The options for entertainment are endless and we certainly have loads of ideas on this front and plenty of people we can put you in contact with. Circus tents tend to attract entertaining people and Arif in particular has worked in the music industry, the circus and as a street performer so we know plenty of fire performers, individual walk-about acts, circus skills teachers, bands, DJs, even sword fighter - you name it, the liklihood is that we know someone who does it.
Lights, sound and decor tend to come hand in hand with this section and usually centre on a theme, if you choose to have one. Getting it right is important though, so make sure you have a chat with us about what you're trying to achieve.
Toilets as well are fundamental to the success of your event. Have too few and you've got some serious problems. Get the wrong kind and people won't have fun. The number you need is based on how many people will be there, how long the event is and whether alcohol is being consumed. Again, seek professional advice either from us (remember we can do all of this for you if you'd like) or from an event toilet provider.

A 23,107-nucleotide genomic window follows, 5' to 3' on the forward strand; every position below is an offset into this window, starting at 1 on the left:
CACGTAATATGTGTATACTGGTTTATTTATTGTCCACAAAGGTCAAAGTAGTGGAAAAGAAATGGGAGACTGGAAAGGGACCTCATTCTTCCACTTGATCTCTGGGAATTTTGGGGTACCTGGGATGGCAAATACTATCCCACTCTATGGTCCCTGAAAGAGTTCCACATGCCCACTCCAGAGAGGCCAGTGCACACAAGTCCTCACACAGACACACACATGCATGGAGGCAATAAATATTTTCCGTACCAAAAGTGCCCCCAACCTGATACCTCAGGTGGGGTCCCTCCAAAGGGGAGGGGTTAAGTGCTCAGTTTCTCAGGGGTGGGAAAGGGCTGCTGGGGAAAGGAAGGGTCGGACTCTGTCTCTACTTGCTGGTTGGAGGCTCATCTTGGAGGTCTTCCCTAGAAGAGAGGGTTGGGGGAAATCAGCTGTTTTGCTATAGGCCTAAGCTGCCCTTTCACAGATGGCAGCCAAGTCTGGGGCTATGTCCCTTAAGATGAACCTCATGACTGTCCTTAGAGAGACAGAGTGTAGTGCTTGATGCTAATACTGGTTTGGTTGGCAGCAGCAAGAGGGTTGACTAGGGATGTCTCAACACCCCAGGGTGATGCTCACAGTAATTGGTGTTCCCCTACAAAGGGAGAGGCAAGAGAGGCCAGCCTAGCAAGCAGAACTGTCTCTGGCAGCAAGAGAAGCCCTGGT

Last but by no means least is marketing. Make sure people know about your event date with penty of notice. I cannot tell you the amount of times I've been on site and people have been missing because all the decisions were left until the last minuate and members of the company didn't know about the date so made other plans. You're planning this event to increase morale, connectivity, productivity and ideally a stronger team within the company. That means people need to be there, having fun and feel a part of it. Just like any project in the workplace, this cannot be an after-thought or left until the last minute.